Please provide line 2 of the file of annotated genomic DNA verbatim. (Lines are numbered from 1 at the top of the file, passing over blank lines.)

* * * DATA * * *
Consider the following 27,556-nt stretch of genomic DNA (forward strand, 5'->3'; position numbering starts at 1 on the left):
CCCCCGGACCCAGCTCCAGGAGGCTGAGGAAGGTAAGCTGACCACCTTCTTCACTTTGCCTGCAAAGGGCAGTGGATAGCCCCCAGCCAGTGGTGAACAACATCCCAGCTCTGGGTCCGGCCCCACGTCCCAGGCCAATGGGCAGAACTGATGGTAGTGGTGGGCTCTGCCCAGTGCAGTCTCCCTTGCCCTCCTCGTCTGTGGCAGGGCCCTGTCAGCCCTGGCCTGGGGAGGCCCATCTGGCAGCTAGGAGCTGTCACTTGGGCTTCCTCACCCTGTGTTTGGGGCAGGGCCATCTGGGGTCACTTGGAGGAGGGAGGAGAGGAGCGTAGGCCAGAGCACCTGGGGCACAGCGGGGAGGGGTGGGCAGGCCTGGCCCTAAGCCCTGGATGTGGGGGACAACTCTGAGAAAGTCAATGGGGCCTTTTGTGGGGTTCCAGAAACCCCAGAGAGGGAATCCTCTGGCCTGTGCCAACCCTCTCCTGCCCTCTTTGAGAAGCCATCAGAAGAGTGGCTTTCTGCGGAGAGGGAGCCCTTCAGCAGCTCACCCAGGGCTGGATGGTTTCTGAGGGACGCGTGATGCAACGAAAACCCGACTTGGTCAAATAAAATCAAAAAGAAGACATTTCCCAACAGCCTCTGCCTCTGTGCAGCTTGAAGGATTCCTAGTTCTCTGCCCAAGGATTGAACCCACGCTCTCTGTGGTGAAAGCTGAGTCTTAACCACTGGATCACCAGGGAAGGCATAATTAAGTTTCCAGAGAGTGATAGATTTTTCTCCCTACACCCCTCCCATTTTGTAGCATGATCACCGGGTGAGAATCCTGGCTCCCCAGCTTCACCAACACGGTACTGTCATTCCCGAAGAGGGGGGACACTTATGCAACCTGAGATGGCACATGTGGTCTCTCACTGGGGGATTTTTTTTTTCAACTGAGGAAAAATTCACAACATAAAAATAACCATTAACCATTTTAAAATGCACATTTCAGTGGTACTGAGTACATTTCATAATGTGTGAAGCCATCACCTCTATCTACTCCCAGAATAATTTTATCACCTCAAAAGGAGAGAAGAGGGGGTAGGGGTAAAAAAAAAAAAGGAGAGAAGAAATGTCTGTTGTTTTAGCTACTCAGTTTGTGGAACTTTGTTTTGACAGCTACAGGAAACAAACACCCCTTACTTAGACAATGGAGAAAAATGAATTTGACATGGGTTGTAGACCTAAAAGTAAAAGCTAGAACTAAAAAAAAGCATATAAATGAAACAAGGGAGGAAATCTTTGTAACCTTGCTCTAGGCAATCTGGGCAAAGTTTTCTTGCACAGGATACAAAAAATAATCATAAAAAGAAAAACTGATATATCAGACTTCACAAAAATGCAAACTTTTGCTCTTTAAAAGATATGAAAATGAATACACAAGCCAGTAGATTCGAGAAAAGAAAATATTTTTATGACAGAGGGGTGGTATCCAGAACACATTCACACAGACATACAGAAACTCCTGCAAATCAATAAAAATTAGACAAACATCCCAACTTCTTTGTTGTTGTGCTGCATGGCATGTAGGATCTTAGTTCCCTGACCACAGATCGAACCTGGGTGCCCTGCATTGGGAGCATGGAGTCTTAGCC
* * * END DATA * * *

CCCCCGGACCCAGCTCCAGGAGGCTGAGGAAGGTAAGCTGACCACCTTCTTCACTTTGCCTGCAAAGGGCAGTGGATAGCCCCCAGCCAGTGGTGAACAACATCCCAGCTCTGGGTCCGGCCCCACGTCCCAGGCCAATGGGCAGAACTGATGGTAGTGGTGGGCTCTGCCCAGTGCAGTCTCCCTTGCCCTCCTCGTCTGTGGCAGGGCCCTGTCAGCCCTGGCCTGGGGAGGCCCATCTGGCAGCTAGGAGCTGTCACTTGGGCTTCCTCACCCTGTGTTTGGGGCAGGGCCATCTGGGGTCACTTGGAGGAGGGAGGAGAGGAGCGTAGGCCAGAGCACCTGGGGCACAGCGGGGAGGGGTGGGCAGGCCTGGCCCTAAGCCCTGGATGTGGGGGACAACTCTGAGAAAGTCAATGGGGCCTTTTGTGGGGTTCCAGAAACCCCAGAGAGGGAATCCTCTGGCCTGTGCCAACCCTCTCCTGCCCTCTTTGAGAAGCCATCAGAAGAGTGGCTTTCTGCGGAGAGGGAGCCCTTCAGCAGCTCACCCAGGGCTGGATGGTTTCTGAGGGACGCGTGATGCAACGAAAACCCGACTTGGTCAAATAAAATCAAAAAGAAGACATTTCCCAACAGCCTCTGCCTCTGTGCAGCTTGAAGGATTCCTAGTTCTCTGCCCAAGGATTGAACCCACGCTCTCTGTGGTGAAAGCTGAGTCTTAACCACTGGATCACCAGGGAAGGCATAATTAAGTTTCCAGAGAGTGATAGATTTTTCTCCCTACACCCCTCCCATTTTGTAGCATGATCACCGGGTGAGAATCCTGGCTCCCCAGCTTCACCAACACGGTACTGTCATTCCCGAAGAGGGGGGACACTTATGCAACCTGAGATGGCACATGTGGTCTCTCACTGGGGGATTTTTTTTTTCAACTGAGGAAAAATTCACAACATAAAAATAACCATTAACCATTTTAAAATGCACATTTCAGTGGTACTGAGTACATTTCATAATGTGTGAAGCCATCACCTCTATCTACTCCCAGAATAATTTTATCACCTCAAAAGGAGAGAAGAGGGGGTAGGGGTAAAAAAAAAAAAGGAGAGAAGAAATGTCTGTTGTTTTAGCTACTCAGTTTGTGGAACTTTGTTTTGACAGCTACAGGAAACAAACACCCCTTACTTAGACAATGGAGAAAAATGAATTTGACATGGGTTGTAGACCTAAAAGTAAAAGCTAGAACTAAAAAAAAGCATATAAATGAAACAAGGGAGGAAATCTTTGTAACCTTGCTCTAGGCAATCTGGGCAAAGTTTTCTTGCACAGGATACAAAAAATAATCATAAAAAGAAAAACTGATATATCAGACTTCACAAAAATGCAAACTTTTGCTCTTTAAAAGATATGAAAATGAATACACAAGCCAGTAGATTCGAGAAAAGAAAATATTTTTATGACAGAGGGGTGGTATCCAGAACACATTCACACAGACATACAGAAACTCCTGCAAATCAATAAAAATTAGACAAACATCCCAACTTCTTTGTTGTTGTGCTGCATGGCATGTAGGATCTTAGTTCCCTGACCACAGATCGAACCTGGGTGCCCTGCATTGGGAGCATGGAGTCTTAGCC